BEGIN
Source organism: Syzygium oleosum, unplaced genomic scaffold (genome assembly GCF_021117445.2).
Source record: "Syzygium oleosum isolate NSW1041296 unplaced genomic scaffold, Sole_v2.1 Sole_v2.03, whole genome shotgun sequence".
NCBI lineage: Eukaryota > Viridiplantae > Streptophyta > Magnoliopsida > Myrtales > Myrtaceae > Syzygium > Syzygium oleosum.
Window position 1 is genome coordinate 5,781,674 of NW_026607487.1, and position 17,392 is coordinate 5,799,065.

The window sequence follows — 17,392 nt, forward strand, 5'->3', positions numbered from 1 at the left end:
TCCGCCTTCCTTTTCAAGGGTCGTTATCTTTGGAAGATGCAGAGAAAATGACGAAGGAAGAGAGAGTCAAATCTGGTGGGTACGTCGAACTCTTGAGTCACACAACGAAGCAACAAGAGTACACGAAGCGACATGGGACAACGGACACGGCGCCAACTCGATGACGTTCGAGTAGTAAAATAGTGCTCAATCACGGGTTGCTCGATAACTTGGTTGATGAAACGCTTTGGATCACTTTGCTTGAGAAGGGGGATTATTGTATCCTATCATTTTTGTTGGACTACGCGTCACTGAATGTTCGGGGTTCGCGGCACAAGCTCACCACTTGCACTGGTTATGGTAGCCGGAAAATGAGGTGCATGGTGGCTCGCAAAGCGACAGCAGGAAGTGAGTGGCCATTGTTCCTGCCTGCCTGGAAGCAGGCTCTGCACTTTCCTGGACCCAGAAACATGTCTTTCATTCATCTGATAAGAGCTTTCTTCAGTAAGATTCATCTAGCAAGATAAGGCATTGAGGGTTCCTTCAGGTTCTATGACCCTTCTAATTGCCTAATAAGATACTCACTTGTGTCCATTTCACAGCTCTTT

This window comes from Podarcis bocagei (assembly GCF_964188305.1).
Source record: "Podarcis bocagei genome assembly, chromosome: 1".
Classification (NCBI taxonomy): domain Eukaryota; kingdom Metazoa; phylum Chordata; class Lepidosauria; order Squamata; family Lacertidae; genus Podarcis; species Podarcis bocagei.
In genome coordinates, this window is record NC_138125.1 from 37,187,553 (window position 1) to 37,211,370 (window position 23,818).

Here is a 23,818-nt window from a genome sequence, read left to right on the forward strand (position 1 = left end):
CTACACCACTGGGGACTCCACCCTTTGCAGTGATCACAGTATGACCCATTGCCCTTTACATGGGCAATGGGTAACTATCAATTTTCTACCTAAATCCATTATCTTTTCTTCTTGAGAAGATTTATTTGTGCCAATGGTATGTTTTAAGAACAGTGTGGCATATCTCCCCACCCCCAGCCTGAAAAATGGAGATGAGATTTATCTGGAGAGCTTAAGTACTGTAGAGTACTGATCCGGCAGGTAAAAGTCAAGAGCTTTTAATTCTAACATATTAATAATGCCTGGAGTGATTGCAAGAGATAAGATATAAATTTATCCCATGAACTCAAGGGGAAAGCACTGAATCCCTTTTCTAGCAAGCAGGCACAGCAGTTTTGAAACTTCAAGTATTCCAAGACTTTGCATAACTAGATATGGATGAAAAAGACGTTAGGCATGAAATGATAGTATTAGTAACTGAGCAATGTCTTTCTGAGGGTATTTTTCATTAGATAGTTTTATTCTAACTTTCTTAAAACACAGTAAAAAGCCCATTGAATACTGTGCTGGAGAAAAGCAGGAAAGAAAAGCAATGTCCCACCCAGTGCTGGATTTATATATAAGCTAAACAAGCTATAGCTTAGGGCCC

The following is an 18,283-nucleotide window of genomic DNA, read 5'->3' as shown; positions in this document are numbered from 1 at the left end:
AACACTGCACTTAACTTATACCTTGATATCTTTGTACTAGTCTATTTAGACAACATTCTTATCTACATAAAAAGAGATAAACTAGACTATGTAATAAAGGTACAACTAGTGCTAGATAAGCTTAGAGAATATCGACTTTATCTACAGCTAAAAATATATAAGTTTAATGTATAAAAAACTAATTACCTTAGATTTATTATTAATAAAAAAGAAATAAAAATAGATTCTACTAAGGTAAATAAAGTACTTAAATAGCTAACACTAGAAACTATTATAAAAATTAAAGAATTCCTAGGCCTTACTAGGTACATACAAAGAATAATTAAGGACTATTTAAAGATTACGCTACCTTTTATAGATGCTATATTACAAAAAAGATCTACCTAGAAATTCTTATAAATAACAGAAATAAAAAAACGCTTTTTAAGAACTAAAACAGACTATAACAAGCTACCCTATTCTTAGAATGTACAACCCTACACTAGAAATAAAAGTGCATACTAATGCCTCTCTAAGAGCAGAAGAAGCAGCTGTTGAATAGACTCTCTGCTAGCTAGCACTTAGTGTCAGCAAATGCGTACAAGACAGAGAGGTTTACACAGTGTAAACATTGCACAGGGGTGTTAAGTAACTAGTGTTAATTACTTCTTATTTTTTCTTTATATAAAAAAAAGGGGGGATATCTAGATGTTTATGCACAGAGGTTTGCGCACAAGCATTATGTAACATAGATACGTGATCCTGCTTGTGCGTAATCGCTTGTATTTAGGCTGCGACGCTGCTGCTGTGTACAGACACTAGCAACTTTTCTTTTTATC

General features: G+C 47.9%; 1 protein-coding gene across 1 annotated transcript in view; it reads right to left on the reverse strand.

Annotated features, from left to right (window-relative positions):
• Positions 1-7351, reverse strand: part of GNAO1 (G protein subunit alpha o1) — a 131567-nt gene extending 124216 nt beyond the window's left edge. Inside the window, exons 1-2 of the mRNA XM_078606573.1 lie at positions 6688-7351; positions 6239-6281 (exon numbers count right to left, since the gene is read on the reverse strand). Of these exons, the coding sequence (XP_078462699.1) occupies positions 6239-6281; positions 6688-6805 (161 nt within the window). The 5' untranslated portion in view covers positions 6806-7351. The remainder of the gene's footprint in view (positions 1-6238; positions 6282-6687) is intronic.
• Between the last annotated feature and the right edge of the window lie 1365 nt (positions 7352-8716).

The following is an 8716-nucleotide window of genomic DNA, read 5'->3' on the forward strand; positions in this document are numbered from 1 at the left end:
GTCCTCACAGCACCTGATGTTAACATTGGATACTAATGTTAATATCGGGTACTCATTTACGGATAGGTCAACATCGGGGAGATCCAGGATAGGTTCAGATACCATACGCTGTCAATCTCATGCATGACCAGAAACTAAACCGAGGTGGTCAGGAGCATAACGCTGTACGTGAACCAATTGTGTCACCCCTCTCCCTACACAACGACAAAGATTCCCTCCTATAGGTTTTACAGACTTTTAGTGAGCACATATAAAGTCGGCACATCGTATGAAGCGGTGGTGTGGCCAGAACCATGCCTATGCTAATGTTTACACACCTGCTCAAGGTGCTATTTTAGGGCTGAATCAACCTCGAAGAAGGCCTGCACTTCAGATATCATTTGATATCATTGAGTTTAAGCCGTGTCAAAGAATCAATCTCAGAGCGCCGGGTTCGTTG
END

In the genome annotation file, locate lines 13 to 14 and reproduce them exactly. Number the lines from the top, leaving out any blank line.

The following is an 18,283-nucleotide window of genomic DNA, read 5'->3' as shown; positions in this document are numbered from 1 at the left end:
AACACTGCACTTAACTTATACCTTGATATCTTTGTACTAGTCTATTTAGACAACATTCTTATCTACATAAAAAGAGATAAACTAGACTATGTAATAAAGGTACAACTAGTGCTAGATAAGCTTAGAGAATATCGACTTTATCTACAGCTAAAAATATATAAGTTTAATGTATAAAAAACTAATTACCTTAGATTTATTATTAATAAAAAAGAAATAAAAATAGATTCTACTAAGGTAAATAAAGTACTTAAATAGCTAACACTAGAAACTATTATAAAAATTAAAGAATTCCTAGGCCTTACTAGGTACATACAAAGAATAATTAAGGACTATTTAAAGATTACGCTACCTTTTATAGATGCTATATTACAAAAAAGATCTACCTAGAAATTCTTATAAATAACAGAAATAAAAAAACGCTTTTTAAGAACTAAAACAGACTATAACAAGCTACCCTATTCTTAGAATGTACAACCCTACACTAGAAATAAAAGTGCATACTAATGCCTCTCTAAGAGCAGAAGAAGCAGCTGTTGAATAGACTCTCTGCTAGCTAGCACTTAGTGTCAGCAAATGCGTACAAGACAGAGAGGTTTACACAGTGTAAACATTGCACAGGGGTGTTAAGTAACTAGTGTTAATTACTTCTTATTTTTTCTTTATATAAAAAAAAGGGGGGATATCTAGATGTTTATGCACAGAGGTTTGCGCACAAGCATTATGTAACATAGATACGTGATCCTGCTTGTGCGTAATCGCTTGTATTTAGGCTGCGACGCTGCTGCTGTGTACAGACACTAGCAACTTTTCTTTTTATC